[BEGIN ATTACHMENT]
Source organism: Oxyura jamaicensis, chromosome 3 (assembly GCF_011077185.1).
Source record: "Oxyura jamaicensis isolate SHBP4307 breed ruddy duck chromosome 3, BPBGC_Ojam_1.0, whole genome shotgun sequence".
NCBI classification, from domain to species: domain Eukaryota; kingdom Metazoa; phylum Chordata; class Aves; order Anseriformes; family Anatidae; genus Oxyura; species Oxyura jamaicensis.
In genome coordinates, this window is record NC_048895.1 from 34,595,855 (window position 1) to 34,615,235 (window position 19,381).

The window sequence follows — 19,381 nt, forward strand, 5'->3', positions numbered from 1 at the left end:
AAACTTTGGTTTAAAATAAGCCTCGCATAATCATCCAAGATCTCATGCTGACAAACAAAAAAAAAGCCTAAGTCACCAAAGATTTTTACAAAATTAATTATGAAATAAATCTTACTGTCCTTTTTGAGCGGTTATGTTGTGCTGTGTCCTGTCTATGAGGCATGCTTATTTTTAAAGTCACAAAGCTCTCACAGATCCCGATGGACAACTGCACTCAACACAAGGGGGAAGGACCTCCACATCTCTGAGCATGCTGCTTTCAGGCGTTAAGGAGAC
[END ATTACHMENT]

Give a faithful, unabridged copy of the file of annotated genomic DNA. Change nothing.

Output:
Source organism: Oxyura jamaicensis, chromosome 3 (assembly GCF_011077185.1).
Source record: "Oxyura jamaicensis isolate SHBP4307 breed ruddy duck chromosome 3, BPBGC_Ojam_1.0, whole genome shotgun sequence".
NCBI classification, from domain to species: domain Eukaryota; kingdom Metazoa; phylum Chordata; class Aves; order Anseriformes; family Anatidae; genus Oxyura; species Oxyura jamaicensis.
In genome coordinates, this window is record NC_048895.1 from 34,595,855 (window position 1) to 34,615,235 (window position 19,381).

The window sequence follows — 19,381 nt, forward strand, 5'->3', positions numbered from 1 at the left end:
AAACTTTGGTTTAAAATAAGCCTCGCATAATCATCCAAGATCTCATGCTGACAAACAAAAAAAAAGCCTAAGTCACCAAAGATTTTTACAAAATTAATTATGAAATAAATCTTACTGTCCTTTTTGAGCGGTTATGTTGTGCTGTGTCCTGTCTATGAGGCATGCTTATTTTTAAAGTCACAAAGCTCTCACAGATCCCGATGGACAACTGCACTCAACACAAGGGGGAAGGACCTCCACATCTCTGAGCATGCTGCTTTCAGGCGTTAAGGAGAC